Ugh, that last sentence makes no sense; I meant:
"its loss probably stopped quite a few aspiring 3D artists from learning RM."
The article explains most of it. BMRT was a freely available Renderman-compatible renderer. It was available for years until Larry Gritz decided to produce an upgraded commercial version.
It was quite a fun toy to play with, and also probably stopped quite a few aspiring 3D artists from learning RM.
That's about as good as it gets without the risk of a PHB letting the orcs in!
I can't agree with this - if the termination of a transmission line is correct at each end, then the length has no matter at all for any frequency (in theory, not accounting for increasing losses with frequency, but then there's a reason for length restrictions in the CatX/Ethernet standards).
If you're talking about a *tuned* line (eg a stub or a tuned antenna feeder), then length is important. But we're not. If you've got problems with harmonics or matching and reflections then your ethernet cards are probably bottom-shelf knock-offs.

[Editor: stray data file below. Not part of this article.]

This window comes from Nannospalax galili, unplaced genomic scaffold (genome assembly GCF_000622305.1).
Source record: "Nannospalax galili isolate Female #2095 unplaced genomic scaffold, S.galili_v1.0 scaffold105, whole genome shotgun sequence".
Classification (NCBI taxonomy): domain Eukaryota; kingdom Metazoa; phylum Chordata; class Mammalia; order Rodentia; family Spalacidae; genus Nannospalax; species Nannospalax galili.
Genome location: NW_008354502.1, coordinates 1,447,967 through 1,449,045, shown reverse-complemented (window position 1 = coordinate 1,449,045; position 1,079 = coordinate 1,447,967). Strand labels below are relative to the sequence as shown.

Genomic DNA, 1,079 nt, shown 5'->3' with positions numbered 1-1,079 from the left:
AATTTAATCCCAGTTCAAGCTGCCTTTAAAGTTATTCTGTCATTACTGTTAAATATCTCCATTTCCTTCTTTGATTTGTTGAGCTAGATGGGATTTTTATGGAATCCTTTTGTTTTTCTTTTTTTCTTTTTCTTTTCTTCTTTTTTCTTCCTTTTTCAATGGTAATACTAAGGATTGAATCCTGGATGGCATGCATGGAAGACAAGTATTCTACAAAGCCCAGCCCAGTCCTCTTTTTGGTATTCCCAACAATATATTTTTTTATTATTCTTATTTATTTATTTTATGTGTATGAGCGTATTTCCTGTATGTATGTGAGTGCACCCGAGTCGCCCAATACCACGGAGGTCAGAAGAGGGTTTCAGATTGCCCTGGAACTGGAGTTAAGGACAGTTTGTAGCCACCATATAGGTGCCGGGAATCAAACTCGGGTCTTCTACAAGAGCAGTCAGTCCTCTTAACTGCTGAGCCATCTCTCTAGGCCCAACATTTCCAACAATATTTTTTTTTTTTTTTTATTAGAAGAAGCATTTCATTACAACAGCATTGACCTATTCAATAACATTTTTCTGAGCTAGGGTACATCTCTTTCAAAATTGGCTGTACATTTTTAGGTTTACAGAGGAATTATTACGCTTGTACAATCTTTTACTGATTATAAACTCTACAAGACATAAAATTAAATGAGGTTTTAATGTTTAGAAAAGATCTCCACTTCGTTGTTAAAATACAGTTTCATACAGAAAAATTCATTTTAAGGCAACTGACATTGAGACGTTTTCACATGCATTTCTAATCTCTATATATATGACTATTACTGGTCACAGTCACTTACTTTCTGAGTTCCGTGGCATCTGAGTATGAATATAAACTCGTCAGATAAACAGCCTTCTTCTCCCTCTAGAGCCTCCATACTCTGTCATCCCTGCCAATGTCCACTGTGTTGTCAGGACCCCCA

The problem with premade-lenght cables is you're going to run into tangles if many changes are made, and are going to end up coiling. Make that coil too tight and you're going to cause crosstalk. A custom job with all cables neatly following defined routes with no coils, twists or kinks is going to make life easier in the long term.
Big companies? Small ones too. If a machine is having problems that can't be quickly diagnosed and fixed, then we re-image from a central repository (which stores one standard image for each type of PC we have purchased) - no interaction is needed so the IT staff can get on with something more productive than clicking dialog boxes and installing drivers.
Although having everybody running a thin client to a Terminal Services cluster would be so much easier...